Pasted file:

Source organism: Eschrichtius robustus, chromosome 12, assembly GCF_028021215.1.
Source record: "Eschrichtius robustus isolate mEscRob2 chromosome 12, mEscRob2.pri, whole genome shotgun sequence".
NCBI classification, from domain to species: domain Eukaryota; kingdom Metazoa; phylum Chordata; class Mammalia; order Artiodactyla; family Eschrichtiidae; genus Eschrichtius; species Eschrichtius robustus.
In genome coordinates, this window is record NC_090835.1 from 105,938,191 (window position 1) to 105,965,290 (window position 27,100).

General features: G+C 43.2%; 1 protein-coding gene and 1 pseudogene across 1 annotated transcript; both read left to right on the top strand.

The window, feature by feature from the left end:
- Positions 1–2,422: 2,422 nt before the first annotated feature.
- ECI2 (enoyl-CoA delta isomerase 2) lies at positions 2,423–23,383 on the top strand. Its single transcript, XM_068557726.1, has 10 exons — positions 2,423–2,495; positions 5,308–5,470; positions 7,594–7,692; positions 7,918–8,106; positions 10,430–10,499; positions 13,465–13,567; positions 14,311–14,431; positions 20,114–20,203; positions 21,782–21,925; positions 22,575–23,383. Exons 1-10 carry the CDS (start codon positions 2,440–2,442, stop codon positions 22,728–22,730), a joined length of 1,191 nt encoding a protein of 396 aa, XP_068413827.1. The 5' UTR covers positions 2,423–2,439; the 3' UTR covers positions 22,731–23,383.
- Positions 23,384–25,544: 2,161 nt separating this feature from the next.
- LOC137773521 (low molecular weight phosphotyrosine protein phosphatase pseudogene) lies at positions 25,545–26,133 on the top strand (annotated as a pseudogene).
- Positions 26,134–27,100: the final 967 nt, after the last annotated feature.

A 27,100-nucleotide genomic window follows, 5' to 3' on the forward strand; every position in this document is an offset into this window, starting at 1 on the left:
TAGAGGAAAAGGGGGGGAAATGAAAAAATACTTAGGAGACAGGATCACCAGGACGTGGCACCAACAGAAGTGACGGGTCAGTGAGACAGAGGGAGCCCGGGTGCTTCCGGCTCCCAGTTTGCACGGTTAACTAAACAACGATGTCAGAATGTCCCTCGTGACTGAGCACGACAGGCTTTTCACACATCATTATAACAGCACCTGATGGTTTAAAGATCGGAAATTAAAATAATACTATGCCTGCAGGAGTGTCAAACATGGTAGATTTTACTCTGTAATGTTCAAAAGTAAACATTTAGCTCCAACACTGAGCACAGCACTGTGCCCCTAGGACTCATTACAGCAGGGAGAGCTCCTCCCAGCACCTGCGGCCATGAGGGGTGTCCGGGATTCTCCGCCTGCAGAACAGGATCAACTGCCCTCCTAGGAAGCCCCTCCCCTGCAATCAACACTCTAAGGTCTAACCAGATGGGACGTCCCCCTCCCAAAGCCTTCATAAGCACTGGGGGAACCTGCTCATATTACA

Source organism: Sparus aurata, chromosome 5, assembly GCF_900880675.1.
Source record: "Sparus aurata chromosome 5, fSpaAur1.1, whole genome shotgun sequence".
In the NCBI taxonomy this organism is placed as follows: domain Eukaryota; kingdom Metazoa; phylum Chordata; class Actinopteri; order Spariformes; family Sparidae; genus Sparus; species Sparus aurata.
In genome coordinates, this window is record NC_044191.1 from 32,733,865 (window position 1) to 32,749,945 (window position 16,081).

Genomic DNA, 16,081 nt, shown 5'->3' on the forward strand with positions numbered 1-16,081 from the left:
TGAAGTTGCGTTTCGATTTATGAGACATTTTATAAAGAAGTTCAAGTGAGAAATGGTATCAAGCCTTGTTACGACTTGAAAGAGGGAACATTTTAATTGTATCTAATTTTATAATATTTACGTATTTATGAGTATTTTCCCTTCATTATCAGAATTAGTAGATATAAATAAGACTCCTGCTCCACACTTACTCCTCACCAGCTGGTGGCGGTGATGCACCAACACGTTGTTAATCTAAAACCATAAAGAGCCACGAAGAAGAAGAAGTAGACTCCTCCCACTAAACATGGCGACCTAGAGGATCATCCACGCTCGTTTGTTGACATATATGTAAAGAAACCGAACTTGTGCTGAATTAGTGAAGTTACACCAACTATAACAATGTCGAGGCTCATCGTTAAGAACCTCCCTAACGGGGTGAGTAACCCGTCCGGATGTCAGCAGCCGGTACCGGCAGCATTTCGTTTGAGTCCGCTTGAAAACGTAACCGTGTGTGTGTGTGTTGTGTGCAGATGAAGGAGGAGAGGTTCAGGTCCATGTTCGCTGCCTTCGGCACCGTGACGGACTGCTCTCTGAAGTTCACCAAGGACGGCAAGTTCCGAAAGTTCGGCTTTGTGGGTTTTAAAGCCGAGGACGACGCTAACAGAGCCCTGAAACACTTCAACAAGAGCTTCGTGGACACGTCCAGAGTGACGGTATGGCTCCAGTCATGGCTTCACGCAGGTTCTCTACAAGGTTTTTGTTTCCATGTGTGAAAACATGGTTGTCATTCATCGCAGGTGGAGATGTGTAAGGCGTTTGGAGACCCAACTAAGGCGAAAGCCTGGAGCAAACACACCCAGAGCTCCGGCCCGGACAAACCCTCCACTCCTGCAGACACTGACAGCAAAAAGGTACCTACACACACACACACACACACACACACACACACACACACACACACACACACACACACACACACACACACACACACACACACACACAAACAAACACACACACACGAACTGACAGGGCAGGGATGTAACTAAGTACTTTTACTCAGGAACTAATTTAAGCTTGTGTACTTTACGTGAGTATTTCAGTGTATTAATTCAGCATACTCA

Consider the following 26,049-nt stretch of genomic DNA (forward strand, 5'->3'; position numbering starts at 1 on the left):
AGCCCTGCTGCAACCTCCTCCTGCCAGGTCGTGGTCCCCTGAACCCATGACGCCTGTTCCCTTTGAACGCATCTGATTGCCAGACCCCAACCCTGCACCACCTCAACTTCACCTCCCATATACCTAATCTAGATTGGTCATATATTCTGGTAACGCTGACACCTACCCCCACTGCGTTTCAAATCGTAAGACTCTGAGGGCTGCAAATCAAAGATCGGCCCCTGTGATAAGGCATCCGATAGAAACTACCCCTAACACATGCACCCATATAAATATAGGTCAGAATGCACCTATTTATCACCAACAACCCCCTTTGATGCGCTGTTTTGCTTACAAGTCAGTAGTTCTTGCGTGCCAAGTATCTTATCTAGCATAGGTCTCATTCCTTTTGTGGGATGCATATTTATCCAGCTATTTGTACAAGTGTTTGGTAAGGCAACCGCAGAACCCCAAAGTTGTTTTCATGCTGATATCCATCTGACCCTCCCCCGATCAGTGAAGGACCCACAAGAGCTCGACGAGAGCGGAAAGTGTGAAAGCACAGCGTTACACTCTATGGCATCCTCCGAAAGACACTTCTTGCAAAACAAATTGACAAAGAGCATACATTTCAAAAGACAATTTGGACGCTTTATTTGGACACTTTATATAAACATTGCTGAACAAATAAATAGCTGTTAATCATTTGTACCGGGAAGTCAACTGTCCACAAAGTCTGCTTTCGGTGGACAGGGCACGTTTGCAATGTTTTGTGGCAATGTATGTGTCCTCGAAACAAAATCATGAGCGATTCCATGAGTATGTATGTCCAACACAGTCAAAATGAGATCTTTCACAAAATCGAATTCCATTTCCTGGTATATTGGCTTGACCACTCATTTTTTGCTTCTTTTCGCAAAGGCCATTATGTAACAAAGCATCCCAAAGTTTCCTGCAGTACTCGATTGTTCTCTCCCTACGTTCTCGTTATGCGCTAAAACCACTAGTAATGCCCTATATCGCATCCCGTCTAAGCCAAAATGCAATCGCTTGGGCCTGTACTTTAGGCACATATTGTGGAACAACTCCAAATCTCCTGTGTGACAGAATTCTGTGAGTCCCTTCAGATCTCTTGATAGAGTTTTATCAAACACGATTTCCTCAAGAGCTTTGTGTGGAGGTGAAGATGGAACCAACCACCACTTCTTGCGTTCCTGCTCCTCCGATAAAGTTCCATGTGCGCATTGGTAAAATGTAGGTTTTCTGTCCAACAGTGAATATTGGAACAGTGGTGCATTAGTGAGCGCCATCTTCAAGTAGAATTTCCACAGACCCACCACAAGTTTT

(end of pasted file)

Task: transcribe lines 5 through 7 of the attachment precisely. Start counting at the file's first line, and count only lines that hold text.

General features: G+C 43.2%; 1 protein-coding gene and 1 pseudogene across 1 annotated transcript; both read left to right on the top strand.

The window, feature by feature from the left end:
- Positions 1–2,422: 2,422 nt before the first annotated feature.